I don't do much commuting - and don't go in for hard braking even on long descents. I'm not all that light and have been known to go downhill quite quickly. Years of road racing in my youth improved my bike handling skills - though after my near miss with a milk tanker last year, I'm a bit more circumspect when there's not a clear view of the road ahead and the surface is less than perfect! Much to the dismay of some of the 'bigger' guys in our club who have even more of a natural advantage when it comes to going downhill, I even managed to win our Downhill (freewheeling) Championship last year!
Thanks for the link. Looks like you get through a pile of beer!
What groupset / wheels /tyres did you put on the Multicross frame?
I saw a photo of the Ribble steel and thought it looked quite nice and did some digging.
They use 520 steel
However, Genesis make a lovely 725 steel frame for not too many pounds
And the Condor uses Dedacciai SAT tubing.
I think a bike is a long term investment and i'd definitely put and extra couple of hundred in to a better tube set.
The Multicross is an off the peg complete bike £750.00.
Its difficult to recommend a bike for comfort etc as riders expect/tolerate different aspects of a bike or a type of riding. Especially if one is young and im older and less expecting of a bike for bleading edge performance??.
I must say I am a little disappointed in SRAM gear change under pressure. Would Shim be slicker? maybe.
Other than that the bike does put a smile on my face when I do a transition from road to dirt without a worry. Ive a Strava segment containing mixed terrain, the idea being the mud section puts roadies off and the road section too inefficient for mtb thus me staying on pole for longer;-)
You can opt for SRAM or Shim groupset, many choices of wheels and tyres.
It is however imperative you replace the front canti brake with a mini v brake like.
to eliminate brake judder.(£20.00)
A fellow club rider has a 29er, the extreme outer dia of his tyre is greater than those on my 700c smart sams tyres.
You could almost say the multicross is like a rigid 29er ok not as strong but much lighter.
Call it what you like, it goes most places but excels in none.
Touring the gear range is to hard, no bail out gears.
Road, does a canny job
Against a rigid mtb you would be not far behind on trail
Descending Technical trail at high speed aint gonna work.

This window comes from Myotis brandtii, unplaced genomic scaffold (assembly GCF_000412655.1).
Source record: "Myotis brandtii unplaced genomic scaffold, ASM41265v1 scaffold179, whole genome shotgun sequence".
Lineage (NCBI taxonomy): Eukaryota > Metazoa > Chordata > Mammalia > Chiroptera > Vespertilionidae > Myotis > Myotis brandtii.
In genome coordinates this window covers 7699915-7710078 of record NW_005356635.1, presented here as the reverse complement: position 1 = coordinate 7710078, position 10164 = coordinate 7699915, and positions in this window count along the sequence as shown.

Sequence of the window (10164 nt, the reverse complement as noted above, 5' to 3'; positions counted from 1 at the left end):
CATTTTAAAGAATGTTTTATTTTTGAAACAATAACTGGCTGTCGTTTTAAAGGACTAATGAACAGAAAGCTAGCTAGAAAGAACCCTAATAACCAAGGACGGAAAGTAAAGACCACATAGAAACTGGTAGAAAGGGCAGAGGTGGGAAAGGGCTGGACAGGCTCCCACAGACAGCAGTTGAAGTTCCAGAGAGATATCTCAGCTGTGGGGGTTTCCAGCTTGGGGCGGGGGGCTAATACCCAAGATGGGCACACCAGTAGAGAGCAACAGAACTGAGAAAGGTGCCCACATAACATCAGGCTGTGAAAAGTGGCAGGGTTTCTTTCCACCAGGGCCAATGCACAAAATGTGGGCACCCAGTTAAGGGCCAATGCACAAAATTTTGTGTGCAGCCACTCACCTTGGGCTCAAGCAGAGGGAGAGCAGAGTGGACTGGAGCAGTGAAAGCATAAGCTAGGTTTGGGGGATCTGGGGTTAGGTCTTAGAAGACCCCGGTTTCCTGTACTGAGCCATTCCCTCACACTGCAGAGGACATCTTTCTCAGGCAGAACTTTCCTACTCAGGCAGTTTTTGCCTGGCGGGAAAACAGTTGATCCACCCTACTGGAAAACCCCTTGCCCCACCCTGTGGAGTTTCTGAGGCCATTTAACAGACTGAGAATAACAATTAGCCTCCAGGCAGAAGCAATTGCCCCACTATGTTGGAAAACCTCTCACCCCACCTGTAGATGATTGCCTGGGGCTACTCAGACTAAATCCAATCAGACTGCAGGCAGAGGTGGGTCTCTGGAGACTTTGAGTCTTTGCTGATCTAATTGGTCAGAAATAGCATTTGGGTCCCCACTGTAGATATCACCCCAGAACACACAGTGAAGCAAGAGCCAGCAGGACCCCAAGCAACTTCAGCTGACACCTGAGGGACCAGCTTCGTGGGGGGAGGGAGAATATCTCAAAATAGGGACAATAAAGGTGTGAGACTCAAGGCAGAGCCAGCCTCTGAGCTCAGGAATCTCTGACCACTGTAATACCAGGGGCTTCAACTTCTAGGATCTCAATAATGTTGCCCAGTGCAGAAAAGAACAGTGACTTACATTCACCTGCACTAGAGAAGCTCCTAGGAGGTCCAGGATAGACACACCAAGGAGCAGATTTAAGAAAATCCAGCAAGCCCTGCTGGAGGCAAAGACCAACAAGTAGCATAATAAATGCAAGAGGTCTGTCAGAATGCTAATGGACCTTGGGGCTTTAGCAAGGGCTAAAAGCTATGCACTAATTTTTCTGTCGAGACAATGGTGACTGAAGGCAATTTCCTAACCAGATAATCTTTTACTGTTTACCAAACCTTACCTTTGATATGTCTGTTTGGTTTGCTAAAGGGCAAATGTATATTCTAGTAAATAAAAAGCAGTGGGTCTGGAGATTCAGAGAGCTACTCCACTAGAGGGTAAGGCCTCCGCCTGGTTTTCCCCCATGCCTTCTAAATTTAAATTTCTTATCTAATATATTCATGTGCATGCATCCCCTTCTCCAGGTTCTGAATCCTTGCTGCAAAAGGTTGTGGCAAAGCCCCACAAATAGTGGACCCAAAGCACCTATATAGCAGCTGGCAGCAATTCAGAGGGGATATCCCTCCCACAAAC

Local Microbrewery , mighty fine if you like a pint
Thanks for those details. Since you mention age, I'm recently retired and much more interested in comfort than speed. I currently ride a Trek 7.5 FX, and I'd like to be able to cover 50+ miles in a day on less-than-perfect tarmac and occasional challenging hills, with the minimum of effort.
> Thanks for those details. Since you mention age, I'm recently retired and much more interested in comfort than speed. I currently ride a Trek 7.5 FX, and I'd like to be able to cover 50+ miles in a day on less-than-perfect tarmac and occasional challenging hills, with the minimum of effort.
I'm a fellow pensioner and got back in to cycling about 6 years ago when I bought a S/H Bill Nickson Audax ( Ribble / Dolan clone) with alu frame and carbon forks. - I still use it as my winter 'hack'
A couple of years ago I went down the Carbon route and bought a Ribble Gran Fondo and ride it whenever the roads are not too manky. If anything the carbon bike is more comfortable than the Aluminium one, but that may be due to being able to specify things like bar width and stem length. You have that option with Ribble, but not necessarily with other budget suppliers.
Similarly Ribble give you a choice of gearing, whereas with many other similarly priced and specced bikes you have to take what is supplied as standard. I plumped for the Campag option with compact chainset and a 13-29 cassette. It lets me ride up most things in Lancashire - though I've not tackled any of the lakeland passes yet! If I was riding in the lakes a lot, I'd be tempted to get a triple complete with granny ring.
I remember my old 531 steel steeds of the 60's with fondness -- particularly my Flying Scot, and Viking Severn Valley. I raced on both of them - yet they both had clearance for mudguards!